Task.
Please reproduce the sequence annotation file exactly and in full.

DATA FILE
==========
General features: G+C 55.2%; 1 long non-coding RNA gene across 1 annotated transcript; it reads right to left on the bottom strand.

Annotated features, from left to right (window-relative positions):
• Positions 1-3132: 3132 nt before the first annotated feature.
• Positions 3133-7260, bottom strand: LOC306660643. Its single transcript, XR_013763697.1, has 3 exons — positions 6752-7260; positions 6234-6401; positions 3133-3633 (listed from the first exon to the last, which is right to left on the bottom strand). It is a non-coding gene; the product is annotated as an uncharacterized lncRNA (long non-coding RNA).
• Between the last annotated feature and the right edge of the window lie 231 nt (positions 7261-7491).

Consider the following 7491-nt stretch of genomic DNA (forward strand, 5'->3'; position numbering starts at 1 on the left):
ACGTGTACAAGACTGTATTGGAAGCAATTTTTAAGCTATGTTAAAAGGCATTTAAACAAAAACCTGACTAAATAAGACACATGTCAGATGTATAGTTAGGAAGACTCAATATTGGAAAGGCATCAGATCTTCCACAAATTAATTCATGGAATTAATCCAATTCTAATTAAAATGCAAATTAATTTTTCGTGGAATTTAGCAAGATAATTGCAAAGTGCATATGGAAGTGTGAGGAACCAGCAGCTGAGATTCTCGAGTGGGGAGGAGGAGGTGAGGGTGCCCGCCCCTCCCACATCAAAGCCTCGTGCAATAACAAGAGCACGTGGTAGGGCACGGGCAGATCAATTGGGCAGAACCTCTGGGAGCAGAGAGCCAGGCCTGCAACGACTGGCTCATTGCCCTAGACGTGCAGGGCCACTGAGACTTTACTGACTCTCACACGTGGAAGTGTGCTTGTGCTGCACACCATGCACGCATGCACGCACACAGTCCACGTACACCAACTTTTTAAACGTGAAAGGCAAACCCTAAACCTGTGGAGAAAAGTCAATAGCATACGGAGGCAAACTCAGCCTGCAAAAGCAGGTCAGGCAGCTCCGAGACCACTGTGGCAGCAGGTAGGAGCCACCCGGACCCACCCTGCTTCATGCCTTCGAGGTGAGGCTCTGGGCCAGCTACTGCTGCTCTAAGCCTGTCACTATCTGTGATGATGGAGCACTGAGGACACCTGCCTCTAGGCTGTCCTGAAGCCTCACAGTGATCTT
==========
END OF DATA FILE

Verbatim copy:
General features: G+C 55.2%; 1 long non-coding RNA gene across 1 annotated transcript; it reads right to left on the bottom strand.

Annotated features, from left to right (window-relative positions):
• Positions 1-3132: 3132 nt before the first annotated feature.
• Positions 3133-7260, bottom strand: LOC306660643. Its single transcript, XR_013763697.1, has 3 exons — positions 6752-7260; positions 6234-6401; positions 3133-3633 (listed from the first exon to the last, which is right to left on the bottom strand). It is a non-coding gene; the product is annotated as an uncharacterized lncRNA (long non-coding RNA).
• Between the last annotated feature and the right edge of the window lie 231 nt (positions 7261-7491).

Consider the following 7491-nt stretch of genomic DNA (forward strand, 5'->3'; position numbering starts at 1 on the left):
ACGTGTACAAGACTGTATTGGAAGCAATTTTTAAGCTATGTTAAAAGGCATTTAAACAAAAACCTGACTAAATAAGACACATGTCAGATGTATAGTTAGGAAGACTCAATATTGGAAAGGCATCAGATCTTCCACAAATTAATTCATGGAATTAATCCAATTCTAATTAAAATGCAAATTAATTTTTCGTGGAATTTAGCAAGATAATTGCAAAGTGCATATGGAAGTGTGAGGAACCAGCAGCTGAGATTCTCGAGTGGGGAGGAGGAGGTGAGGGTGCCCGCCCCTCCCACATCAAAGCCTCGTGCAATAACAAGAGCACGTGGTAGGGCACGGGCAGATCAATTGGGCAGAACCTCTGGGAGCAGAGAGCCAGGCCTGCAACGACTGGCTCATTGCCCTAGACGTGCAGGGCCACTGAGACTTTACTGACTCTCACACGTGGAAGTGTGCTTGTGCTGCACACCATGCACGCATGCACGCACACAGTCCACGTACACCAACTTTTTAAACGTGAAAGGCAAACCCTAAACCTGTGGAGAAAAGTCAATAGCATACGGAGGCAAACTCAGCCTGCAAAAGCAGGTCAGGCAGCTCCGAGACCACTGTGGCAGCAGGTAGGAGCCACCCGGACCCACCCTGCTTCATGCCTTCGAGGTGAGGCTCTGGGCCAGCTACTGCTGCTCTAAGCCTGTCACTATCTGTGATGATGGAGCACTGAGGACACCTGCCTCTAGGCTGTCCTGAAGCCTCACAGTGATCTT